A private high school in Minamisoma, Fukushima Prefecture, will close for good at the end of March because the nuclear disaster has decimated enrollment, school officials said.
Shoei High School, founded in 1957, will be the first in the prefecture to close its doors permanently since the crisis at the Fukushima No. 1 power plant began unfolding on March 11, 2011.
Although many schools in or near the radioactive 20-km exclusion zone around the plant have relocated in the hope of maintaining unity and continuity, Shoin Gakuen, which runs Shoei High, chose to recognize the obvious: the school is a financial dead-end.
“We don’t see any future prospects under the present situation brought about by the nuclear accident,” said Kazuhiko Sasaki, general affairs chief of Shoin Gakuen. “Despite many regrets, we decided to shut the school down at the executive board.”
Although the southern part of Minamisoma is in the 20-km hot zone and the school sits outside it, it is just 22 km away from the stricken nuclear plant.
Late last month, Shoin Gakuen submitted its plan for closing the school with the prefectural government, which approved it. But enrollment actually halted in the 2012 school year in light of its dim prospects for survival.
For Shoin Gakuen, the next step was obvious: Demand compensation from Tokyo Electric Power Co., the plant’s owner.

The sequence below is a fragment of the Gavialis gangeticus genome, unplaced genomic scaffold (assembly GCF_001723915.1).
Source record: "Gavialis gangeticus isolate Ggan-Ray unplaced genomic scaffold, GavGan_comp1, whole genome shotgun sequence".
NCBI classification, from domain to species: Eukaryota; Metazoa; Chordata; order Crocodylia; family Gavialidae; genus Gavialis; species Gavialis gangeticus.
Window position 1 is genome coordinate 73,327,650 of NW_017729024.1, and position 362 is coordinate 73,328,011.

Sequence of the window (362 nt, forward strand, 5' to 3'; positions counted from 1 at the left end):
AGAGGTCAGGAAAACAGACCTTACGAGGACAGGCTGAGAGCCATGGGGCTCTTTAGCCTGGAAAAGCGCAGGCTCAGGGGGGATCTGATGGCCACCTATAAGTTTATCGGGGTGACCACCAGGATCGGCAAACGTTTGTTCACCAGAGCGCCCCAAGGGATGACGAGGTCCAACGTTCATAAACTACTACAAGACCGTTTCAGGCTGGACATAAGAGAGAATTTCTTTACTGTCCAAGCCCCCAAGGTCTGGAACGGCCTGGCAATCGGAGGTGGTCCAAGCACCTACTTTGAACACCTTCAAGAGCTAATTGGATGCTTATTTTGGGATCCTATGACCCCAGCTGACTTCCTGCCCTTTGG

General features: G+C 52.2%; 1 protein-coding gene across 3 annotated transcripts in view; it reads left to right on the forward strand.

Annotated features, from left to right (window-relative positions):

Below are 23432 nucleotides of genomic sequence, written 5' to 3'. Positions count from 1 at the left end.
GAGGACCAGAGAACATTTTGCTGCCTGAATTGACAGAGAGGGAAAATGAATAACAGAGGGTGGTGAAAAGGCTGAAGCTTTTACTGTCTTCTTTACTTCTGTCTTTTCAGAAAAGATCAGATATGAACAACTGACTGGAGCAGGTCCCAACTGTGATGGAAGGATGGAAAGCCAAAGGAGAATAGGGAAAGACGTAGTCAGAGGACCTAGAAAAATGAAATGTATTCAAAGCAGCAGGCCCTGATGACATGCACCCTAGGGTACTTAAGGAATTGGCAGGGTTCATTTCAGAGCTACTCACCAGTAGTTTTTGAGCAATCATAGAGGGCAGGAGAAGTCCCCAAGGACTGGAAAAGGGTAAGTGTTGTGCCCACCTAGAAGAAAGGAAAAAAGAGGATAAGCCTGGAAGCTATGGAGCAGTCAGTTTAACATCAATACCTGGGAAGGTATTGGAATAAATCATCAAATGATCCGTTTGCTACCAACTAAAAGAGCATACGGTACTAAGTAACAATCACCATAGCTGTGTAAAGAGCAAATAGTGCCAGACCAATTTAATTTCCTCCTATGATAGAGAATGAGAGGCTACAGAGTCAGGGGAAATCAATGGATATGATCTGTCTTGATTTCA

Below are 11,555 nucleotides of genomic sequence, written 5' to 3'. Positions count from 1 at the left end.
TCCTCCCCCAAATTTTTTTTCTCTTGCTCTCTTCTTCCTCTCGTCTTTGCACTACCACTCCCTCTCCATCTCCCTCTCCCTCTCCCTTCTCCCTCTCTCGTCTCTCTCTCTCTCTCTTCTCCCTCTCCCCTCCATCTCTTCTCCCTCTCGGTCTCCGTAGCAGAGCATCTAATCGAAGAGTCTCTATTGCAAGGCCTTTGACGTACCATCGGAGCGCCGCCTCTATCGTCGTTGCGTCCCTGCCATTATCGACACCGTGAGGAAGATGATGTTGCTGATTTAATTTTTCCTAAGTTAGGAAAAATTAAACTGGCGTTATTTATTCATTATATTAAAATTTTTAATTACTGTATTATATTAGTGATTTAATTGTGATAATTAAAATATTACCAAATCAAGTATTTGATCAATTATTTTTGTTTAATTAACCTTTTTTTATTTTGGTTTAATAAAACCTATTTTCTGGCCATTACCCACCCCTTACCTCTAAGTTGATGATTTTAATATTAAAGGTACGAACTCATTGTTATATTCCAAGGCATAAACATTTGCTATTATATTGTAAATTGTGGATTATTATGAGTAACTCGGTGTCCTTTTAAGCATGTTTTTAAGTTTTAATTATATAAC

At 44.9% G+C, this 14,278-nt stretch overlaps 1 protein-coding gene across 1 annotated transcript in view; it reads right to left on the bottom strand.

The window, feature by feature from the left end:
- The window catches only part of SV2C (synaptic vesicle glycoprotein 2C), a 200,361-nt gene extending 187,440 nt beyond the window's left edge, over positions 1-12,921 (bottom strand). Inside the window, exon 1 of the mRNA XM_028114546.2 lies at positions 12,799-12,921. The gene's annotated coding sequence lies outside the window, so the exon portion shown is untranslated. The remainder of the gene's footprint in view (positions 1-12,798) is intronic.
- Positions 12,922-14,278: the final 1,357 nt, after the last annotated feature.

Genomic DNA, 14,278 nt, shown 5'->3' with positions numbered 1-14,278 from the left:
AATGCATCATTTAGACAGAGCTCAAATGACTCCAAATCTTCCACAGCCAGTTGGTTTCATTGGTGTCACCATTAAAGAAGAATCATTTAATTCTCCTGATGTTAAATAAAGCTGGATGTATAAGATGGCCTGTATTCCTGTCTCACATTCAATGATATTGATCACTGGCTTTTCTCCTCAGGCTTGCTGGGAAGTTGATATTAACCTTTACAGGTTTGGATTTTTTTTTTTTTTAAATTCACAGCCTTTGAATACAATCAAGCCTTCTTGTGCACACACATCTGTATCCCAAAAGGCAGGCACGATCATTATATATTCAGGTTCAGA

Officials at Shoei High said they plan to negotiate directly with Tepco first, but if the talks bog down, are prepared to bring the matter to the government-run mediation center or sue Tepco in court for damages.
Founded in 1957, Shoei High School, the only privately run learning facility in the area serving Minamisoma and the adjacent town of Futaba, has produced more than 8,000 alumni to date. Another hundred were scheduled to enroll in April 2011.
After the disaster, about 40 of the 100 were enrolled in another senior high school run by Shoin Gakuen in the city of Fukushima. The rest were admitted to other schools around the prefecture.
Shoei High is not the only school with shortages. Eight public high schools in the area have failed to achieve their quota for new students in the past two years. Each school was forced to relocate by the nuclear crisis.
Under the rules set by the Fukushima Prefectural Board of Education, a public high school that fails to meet half its student quota for three consecutive years must be closed temporarily.
Of the eight, five are in Futaba, which is south of Minamisoma but hosts the Fukushima plant in conjunction with the town of Okuma. Four of the five have missed their quota for two years in a row.
But education board officials said the schools will be considered exceptions because of the extreme circumstances caused by the meltdowns.
Meanwhile, the education authority in Futaba has drawn up a guideline for reorganizing its schools that revolves around a plan to create a new school by combining junior high and high schools.
The cost of the overhaul will be included in the prefecture’s fiscal 2014 budget, officials said.
The new step means the Fukushima education board will block new students from enrolling at the five high schools in Futaba and consider them “temporarily closed.”
This section, appearing every third Monday, focuses on topics and issues covered by the Fukushima Minpo, the largest newspaper in Fukushima Prefecture. The original article was published Nov. 29.